Govt defends foreign land ownership proposal

Interior Minister Anupong Paojinda
Interior Minister Anupong Paojinda

Interior Minister Anupong Paojinda on Thursday defended the ministry’s foreign land ownership proposal, saying the move would attract investments and stimulate the economy.

The government has recently come under fire, accused of “selling off” the country after the cabinet approved the ministry’s draft regulation to allow four groups of wealthy foreigners to purchase and own up to one rai of land in return for investments.

Gen Anupong on Thursday responded to questions by the opposition in parliament about the land policy.

He said the draft regulation was being put up for public input and it can still be revised to introduce additional limitations, such as upping the required amount of investment and limiting its duration.

Under the draft regulation, wealthy individuals, pensioners, work-from-Thailand professionals and specialists who hold Long-Term Resident visas can apply to buy and own up to one rai of land for residential purposes with conditions.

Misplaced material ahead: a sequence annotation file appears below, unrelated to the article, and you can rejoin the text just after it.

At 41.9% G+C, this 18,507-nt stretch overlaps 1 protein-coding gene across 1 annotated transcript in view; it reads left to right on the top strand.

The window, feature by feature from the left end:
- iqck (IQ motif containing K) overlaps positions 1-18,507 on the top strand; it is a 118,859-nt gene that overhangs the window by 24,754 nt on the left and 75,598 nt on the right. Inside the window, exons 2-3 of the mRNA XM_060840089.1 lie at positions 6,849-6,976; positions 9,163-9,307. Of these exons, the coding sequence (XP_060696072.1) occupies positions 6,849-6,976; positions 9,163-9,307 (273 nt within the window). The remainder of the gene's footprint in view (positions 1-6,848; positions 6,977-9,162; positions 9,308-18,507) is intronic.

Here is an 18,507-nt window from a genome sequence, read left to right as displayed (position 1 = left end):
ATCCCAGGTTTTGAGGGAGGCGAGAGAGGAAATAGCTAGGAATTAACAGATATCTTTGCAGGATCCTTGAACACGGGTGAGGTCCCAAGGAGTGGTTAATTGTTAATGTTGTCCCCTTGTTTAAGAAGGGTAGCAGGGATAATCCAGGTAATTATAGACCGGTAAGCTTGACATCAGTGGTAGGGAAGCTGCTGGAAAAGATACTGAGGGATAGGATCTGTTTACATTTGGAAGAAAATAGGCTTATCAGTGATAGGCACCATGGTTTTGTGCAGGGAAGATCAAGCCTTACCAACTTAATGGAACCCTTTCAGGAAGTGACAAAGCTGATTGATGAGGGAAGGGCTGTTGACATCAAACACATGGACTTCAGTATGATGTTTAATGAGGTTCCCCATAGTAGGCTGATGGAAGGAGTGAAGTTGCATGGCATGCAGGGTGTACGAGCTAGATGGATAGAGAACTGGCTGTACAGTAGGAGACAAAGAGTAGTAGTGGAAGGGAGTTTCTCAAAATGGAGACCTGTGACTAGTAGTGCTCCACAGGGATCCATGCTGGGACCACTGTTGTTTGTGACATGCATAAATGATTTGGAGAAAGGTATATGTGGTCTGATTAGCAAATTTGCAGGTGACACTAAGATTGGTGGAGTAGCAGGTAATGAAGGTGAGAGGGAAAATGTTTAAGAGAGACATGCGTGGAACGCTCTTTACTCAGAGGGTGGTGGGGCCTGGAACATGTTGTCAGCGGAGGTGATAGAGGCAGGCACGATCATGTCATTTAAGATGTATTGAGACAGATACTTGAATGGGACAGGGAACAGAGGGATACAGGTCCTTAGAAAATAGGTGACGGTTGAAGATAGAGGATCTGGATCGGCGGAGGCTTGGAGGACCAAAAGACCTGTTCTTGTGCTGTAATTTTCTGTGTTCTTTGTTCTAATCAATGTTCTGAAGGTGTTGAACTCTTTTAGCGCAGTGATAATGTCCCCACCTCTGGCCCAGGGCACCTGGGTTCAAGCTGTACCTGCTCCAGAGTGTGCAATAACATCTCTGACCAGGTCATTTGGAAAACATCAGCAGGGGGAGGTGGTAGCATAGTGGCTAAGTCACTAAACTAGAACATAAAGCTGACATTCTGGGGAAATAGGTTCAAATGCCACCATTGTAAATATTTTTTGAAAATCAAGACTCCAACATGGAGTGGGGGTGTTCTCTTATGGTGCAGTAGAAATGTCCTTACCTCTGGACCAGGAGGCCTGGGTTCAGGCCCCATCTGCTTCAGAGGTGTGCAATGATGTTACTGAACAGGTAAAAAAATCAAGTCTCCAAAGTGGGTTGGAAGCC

Those eligible must meet certain criteria, including a minimum 40-million-baht investment requirement and the land slated for purchase must be located in Bangkok, Pattaya City, as well as other municipalities and zones specified as residential areas.

Gen Anupong said the draft regulation aims to lure foreign investments, adding it is not selling off the country or catering to investors as some suggested.

“I insist it is not about selling the country off and I don’t think people here see it that way,” he said. “For those who are concerned it will lead to foreign land grabs, we’ll further add regulations to prohibit them from buying connected plots.”

These plots can later be sold for property development.

Gen Anupong said the policy will not lead to land holding by nominees, adding the government is also tackling land ownership inequality problems.

“We can improve the regulation, such as by increasing the [required] investment to 100 million baht or raising the investment period to 10 years,” he said.”[The plan] can be scrapped if people have serious concerns. We won’t see it as a loss of face.”

He also addressed criticism that the government is at a loss with the economy and has to resort to this measure to shore up investments.

“When it comes to tackling economic problems, no government will use just one measure,” he told the House. “All governments will explore all possible measures. If we want to draw tourists and investors, we motivate them and use several incentives.”

Energy Minister Supattanapong Punmeechaow said that mechanisms would be in place to prevent abuse of the land policy by money launderers.

He said the policy, aimed at generating 1 trillion baht, was formulated based on input from businesses and potential investors.